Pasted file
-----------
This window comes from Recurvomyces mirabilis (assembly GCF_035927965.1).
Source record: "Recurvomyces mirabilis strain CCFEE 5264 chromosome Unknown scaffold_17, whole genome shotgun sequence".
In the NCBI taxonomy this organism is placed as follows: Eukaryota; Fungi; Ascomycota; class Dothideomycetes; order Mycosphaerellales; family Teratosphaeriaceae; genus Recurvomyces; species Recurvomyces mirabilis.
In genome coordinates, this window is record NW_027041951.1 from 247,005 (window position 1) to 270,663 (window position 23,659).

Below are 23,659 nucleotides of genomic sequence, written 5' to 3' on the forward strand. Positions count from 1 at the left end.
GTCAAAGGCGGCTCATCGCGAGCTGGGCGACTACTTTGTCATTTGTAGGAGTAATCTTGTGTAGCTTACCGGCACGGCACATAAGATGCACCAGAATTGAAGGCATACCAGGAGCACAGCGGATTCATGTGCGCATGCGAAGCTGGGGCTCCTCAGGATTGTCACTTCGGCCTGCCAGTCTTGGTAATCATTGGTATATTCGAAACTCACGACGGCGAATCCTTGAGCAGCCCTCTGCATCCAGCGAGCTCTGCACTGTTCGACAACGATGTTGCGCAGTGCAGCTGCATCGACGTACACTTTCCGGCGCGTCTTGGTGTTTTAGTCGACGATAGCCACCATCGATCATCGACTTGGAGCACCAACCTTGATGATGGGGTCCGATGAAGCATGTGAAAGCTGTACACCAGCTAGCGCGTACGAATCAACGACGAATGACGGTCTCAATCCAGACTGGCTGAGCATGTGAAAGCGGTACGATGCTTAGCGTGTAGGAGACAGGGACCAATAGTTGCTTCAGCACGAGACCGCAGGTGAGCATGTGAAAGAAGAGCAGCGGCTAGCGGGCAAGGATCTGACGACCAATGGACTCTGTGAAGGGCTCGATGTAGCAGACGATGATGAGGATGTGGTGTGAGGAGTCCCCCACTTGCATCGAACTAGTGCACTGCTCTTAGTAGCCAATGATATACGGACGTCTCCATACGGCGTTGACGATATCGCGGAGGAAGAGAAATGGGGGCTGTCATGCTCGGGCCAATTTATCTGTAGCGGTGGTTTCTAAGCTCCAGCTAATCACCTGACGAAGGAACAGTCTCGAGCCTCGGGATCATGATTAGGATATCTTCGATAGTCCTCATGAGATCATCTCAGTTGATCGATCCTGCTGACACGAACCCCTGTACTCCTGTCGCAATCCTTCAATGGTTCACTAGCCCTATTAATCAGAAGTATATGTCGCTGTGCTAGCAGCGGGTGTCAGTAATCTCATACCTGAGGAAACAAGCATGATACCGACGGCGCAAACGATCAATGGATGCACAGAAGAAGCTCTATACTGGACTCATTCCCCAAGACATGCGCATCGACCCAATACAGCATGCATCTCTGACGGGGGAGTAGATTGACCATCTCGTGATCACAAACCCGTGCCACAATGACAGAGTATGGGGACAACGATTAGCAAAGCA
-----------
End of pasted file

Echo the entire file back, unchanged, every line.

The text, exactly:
This window comes from Recurvomyces mirabilis (assembly GCF_035927965.1).
Source record: "Recurvomyces mirabilis strain CCFEE 5264 chromosome Unknown scaffold_17, whole genome shotgun sequence".
In the NCBI taxonomy this organism is placed as follows: Eukaryota; Fungi; Ascomycota; class Dothideomycetes; order Mycosphaerellales; family Teratosphaeriaceae; genus Recurvomyces; species Recurvomyces mirabilis.
In genome coordinates, this window is record NW_027041951.1 from 247,005 (window position 1) to 270,663 (window position 23,659).

Below are 23,659 nucleotides of genomic sequence, written 5' to 3' on the forward strand. Positions count from 1 at the left end.
GTCAAAGGCGGCTCATCGCGAGCTGGGCGACTACTTTGTCATTTGTAGGAGTAATCTTGTGTAGCTTACCGGCACGGCACATAAGATGCACCAGAATTGAAGGCATACCAGGAGCACAGCGGATTCATGTGCGCATGCGAAGCTGGGGCTCCTCAGGATTGTCACTTCGGCCTGCCAGTCTTGGTAATCATTGGTATATTCGAAACTCACGACGGCGAATCCTTGAGCAGCCCTCTGCATCCAGCGAGCTCTGCACTGTTCGACAACGATGTTGCGCAGTGCAGCTGCATCGACGTACACTTTCCGGCGCGTCTTGGTGTTTTAGTCGACGATAGCCACCATCGATCATCGACTTGGAGCACCAACCTTGATGATGGGGTCCGATGAAGCATGTGAAAGCTGTACACCAGCTAGCGCGTACGAATCAACGACGAATGACGGTCTCAATCCAGACTGGCTGAGCATGTGAAAGCGGTACGATGCTTAGCGTGTAGGAGACAGGGACCAATAGTTGCTTCAGCACGAGACCGCAGGTGAGCATGTGAAAGAAGAGCAGCGGCTAGCGGGCAAGGATCTGACGACCAATGGACTCTGTGAAGGGCTCGATGTAGCAGACGATGATGAGGATGTGGTGTGAGGAGTCCCCCACTTGCATCGAACTAGTGCACTGCTCTTAGTAGCCAATGATATACGGACGTCTCCATACGGCGTTGACGATATCGCGGAGGAAGAGAAATGGGGGCTGTCATGCTCGGGCCAATTTATCTGTAGCGGTGGTTTCTAAGCTCCAGCTAATCACCTGACGAAGGAACAGTCTCGAGCCTCGGGATCATGATTAGGATATCTTCGATAGTCCTCATGAGATCATCTCAGTTGATCGATCCTGCTGACACGAACCCCTGTACTCCTGTCGCAATCCTTCAATGGTTCACTAGCCCTATTAATCAGAAGTATATGTCGCTGTGCTAGCAGCGGGTGTCAGTAATCTCATACCTGAGGAAACAAGCATGATACCGACGGCGCAAACGATCAATGGATGCACAGAAGAAGCTCTATACTGGACTCATTCCCCAAGACATGCGCATCGACCCAATACAGCATGCATCTCTGACGGGGGAGTAGATTGACCATCTCGTGATCACAAACCCGTGCCACAATGACAGAGTATGGGGACAACGATTAGCAAAGCA